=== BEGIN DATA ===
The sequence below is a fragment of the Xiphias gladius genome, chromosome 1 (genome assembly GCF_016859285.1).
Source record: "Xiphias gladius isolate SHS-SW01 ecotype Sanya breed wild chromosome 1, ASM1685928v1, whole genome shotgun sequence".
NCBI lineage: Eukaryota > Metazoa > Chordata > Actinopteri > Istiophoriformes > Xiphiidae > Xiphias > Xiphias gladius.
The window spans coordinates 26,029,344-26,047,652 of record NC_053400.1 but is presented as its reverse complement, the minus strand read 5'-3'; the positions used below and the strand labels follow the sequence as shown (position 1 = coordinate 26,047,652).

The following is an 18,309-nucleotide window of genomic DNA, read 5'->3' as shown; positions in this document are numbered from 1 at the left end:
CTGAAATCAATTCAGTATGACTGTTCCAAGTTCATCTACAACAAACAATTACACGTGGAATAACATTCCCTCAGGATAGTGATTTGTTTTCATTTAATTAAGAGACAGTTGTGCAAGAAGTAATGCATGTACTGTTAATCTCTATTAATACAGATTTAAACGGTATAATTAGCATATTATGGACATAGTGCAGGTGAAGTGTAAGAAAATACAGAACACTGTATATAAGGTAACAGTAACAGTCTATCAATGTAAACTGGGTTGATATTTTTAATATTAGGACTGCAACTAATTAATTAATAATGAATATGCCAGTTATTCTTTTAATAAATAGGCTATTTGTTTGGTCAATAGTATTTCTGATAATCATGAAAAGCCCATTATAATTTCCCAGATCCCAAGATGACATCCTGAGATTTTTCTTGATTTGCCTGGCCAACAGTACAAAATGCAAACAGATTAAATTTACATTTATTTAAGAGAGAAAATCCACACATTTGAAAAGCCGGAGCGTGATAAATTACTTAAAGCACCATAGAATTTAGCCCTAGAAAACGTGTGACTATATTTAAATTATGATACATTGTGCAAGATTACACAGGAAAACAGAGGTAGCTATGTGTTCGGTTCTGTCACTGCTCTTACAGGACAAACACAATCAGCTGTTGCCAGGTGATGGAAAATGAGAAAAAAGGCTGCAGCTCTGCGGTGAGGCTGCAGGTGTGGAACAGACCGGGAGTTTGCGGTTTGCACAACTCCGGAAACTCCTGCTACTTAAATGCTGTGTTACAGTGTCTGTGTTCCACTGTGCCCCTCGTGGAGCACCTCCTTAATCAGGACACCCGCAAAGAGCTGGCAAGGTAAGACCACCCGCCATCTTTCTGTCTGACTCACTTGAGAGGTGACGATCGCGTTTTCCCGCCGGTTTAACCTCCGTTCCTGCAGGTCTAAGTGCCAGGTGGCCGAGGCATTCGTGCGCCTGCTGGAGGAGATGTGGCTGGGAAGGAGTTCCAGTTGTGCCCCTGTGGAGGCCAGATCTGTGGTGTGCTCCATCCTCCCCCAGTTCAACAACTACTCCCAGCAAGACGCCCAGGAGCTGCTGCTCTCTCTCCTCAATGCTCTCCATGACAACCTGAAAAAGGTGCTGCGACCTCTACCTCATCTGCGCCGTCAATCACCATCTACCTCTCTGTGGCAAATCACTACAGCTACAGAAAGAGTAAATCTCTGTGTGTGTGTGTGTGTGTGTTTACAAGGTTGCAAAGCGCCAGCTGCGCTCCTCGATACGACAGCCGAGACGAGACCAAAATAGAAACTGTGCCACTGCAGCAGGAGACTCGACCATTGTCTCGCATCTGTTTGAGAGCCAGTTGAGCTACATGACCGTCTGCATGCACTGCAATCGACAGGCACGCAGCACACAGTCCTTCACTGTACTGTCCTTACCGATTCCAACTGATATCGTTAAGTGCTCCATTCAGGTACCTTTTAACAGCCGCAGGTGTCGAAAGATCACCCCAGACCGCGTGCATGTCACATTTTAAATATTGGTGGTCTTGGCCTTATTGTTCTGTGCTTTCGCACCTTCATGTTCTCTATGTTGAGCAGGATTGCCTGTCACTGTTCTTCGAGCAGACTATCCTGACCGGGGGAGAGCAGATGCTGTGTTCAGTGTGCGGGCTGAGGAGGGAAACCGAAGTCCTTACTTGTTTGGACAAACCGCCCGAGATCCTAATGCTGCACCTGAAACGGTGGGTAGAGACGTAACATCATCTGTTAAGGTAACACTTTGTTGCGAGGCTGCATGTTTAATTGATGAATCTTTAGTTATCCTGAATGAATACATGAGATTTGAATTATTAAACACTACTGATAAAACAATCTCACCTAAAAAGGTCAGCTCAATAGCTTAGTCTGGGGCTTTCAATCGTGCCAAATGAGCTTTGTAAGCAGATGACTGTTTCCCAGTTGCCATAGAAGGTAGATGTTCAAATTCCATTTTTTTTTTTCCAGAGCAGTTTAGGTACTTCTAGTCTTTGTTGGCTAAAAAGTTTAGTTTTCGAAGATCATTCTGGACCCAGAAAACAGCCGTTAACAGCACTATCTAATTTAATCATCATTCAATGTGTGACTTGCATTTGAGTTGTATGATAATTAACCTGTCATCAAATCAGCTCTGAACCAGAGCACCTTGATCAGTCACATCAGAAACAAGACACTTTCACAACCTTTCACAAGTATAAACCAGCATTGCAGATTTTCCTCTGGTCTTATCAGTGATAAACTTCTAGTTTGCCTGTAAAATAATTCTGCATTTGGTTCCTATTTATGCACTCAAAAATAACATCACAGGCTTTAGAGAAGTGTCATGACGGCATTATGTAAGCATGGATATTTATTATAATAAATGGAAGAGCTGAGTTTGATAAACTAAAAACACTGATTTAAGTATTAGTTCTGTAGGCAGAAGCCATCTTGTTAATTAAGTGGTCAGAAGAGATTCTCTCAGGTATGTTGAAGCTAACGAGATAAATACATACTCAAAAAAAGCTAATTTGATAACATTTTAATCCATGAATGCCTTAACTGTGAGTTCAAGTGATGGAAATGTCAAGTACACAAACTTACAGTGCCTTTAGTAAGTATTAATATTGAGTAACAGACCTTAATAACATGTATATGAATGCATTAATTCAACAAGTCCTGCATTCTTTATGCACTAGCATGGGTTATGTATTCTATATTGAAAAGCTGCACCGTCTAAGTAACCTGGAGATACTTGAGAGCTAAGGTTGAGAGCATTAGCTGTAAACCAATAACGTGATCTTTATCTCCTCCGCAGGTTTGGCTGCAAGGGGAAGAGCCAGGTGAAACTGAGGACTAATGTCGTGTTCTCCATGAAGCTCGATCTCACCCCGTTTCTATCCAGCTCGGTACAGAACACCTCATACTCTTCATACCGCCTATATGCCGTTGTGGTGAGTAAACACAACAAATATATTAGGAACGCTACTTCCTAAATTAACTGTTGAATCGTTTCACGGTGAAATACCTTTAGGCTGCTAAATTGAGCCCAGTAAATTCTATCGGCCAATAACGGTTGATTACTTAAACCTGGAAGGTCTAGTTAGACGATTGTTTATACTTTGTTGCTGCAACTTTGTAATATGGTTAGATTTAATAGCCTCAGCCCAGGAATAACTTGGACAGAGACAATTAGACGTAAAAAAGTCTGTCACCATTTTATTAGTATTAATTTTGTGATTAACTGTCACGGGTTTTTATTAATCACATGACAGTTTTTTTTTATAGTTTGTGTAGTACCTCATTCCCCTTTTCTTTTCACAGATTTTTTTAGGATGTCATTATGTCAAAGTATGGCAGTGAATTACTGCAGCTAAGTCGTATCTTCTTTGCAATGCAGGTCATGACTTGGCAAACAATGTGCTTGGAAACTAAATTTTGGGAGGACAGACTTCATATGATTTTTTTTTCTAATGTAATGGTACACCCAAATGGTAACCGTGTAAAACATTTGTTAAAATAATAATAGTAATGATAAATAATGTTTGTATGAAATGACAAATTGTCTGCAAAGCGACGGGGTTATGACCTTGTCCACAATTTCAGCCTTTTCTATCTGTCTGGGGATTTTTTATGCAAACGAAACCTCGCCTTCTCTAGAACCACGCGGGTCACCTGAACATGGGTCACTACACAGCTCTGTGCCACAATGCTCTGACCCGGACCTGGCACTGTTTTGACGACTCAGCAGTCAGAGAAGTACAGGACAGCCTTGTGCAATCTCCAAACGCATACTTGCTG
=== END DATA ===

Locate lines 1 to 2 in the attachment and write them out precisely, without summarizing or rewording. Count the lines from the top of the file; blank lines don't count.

The sequence below is a fragment of the Xiphias gladius genome, chromosome 1 (genome assembly GCF_016859285.1).
Source record: "Xiphias gladius isolate SHS-SW01 ecotype Sanya breed wild chromosome 1, ASM1685928v1, whole genome shotgun sequence".